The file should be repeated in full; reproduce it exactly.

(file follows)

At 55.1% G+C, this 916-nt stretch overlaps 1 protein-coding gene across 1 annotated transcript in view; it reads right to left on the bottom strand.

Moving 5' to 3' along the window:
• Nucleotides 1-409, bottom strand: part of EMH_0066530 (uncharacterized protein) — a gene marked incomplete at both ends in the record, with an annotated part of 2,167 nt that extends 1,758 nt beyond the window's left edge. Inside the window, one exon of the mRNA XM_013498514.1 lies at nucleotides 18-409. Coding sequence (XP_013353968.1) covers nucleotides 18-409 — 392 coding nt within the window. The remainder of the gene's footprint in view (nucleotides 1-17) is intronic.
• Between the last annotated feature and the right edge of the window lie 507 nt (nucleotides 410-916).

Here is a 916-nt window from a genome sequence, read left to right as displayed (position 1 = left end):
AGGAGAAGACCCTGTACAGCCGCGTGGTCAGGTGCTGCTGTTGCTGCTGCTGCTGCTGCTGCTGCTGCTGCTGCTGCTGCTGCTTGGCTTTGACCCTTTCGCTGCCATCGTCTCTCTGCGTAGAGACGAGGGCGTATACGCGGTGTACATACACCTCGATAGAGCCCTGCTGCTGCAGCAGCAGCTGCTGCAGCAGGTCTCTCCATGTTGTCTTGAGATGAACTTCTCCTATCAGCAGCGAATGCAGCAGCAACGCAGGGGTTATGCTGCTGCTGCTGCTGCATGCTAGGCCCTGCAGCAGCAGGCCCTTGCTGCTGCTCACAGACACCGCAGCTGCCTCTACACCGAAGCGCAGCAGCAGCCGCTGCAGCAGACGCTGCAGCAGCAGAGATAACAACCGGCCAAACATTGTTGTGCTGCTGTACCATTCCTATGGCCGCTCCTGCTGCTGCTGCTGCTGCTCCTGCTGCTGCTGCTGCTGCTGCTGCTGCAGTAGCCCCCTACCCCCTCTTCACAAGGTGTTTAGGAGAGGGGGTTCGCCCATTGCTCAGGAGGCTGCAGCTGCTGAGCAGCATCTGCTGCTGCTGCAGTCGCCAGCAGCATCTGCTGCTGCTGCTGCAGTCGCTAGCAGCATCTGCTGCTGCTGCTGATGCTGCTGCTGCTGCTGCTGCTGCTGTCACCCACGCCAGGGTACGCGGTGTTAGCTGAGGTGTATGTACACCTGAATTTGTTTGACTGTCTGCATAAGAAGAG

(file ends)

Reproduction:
At 55.1% G+C, this 916-nt stretch overlaps 1 protein-coding gene across 1 annotated transcript in view; it reads right to left on the bottom strand.

Moving 5' to 3' along the window:
• Nucleotides 1-409, bottom strand: part of EMH_0066530 (uncharacterized protein) — a gene marked incomplete at both ends in the record, with an annotated part of 2,167 nt that extends 1,758 nt beyond the window's left edge. Inside the window, one exon of the mRNA XM_013498514.1 lies at nucleotides 18-409. Coding sequence (XP_013353968.1) covers nucleotides 18-409 — 392 coding nt within the window. The remainder of the gene's footprint in view (nucleotides 1-17) is intronic.
• Between the last annotated feature and the right edge of the window lie 507 nt (nucleotides 410-916).

Here is a 916-nt window from a genome sequence, read left to right as displayed (position 1 = left end):
AGGAGAAGACCCTGTACAGCCGCGTGGTCAGGTGCTGCTGTTGCTGCTGCTGCTGCTGCTGCTGCTGCTGCTGCTGCTGCTGCTTGGCTTTGACCCTTTCGCTGCCATCGTCTCTCTGCGTAGAGACGAGGGCGTATACGCGGTGTACATACACCTCGATAGAGCCCTGCTGCTGCAGCAGCAGCTGCTGCAGCAGGTCTCTCCATGTTGTCTTGAGATGAACTTCTCCTATCAGCAGCGAATGCAGCAGCAACGCAGGGGTTATGCTGCTGCTGCTGCTGCATGCTAGGCCCTGCAGCAGCAGGCCCTTGCTGCTGCTCACAGACACCGCAGCTGCCTCTACACCGAAGCGCAGCAGCAGCCGCTGCAGCAGACGCTGCAGCAGCAGAGATAACAACCGGCCAAACATTGTTGTGCTGCTGTACCATTCCTATGGCCGCTCCTGCTGCTGCTGCTGCTGCTCCTGCTGCTGCTGCTGCTGCTGCTGCTGCAGTAGCCCCCTACCCCCTCTTCACAAGGTGTTTAGGAGAGGGGGTTCGCCCATTGCTCAGGAGGCTGCAGCTGCTGAGCAGCATCTGCTGCTGCTGCAGTCGCCAGCAGCATCTGCTGCTGCTGCTGCAGTCGCTAGCAGCATCTGCTGCTGCTGCTGATGCTGCTGCTGCTGCTGCTGCTGCTGTCACCCACGCCAGGGTACGCGGTGTTAGCTGAGGTGTATGTACACCTGAATTTGTTTGACTGTCTGCATAAGAAGAG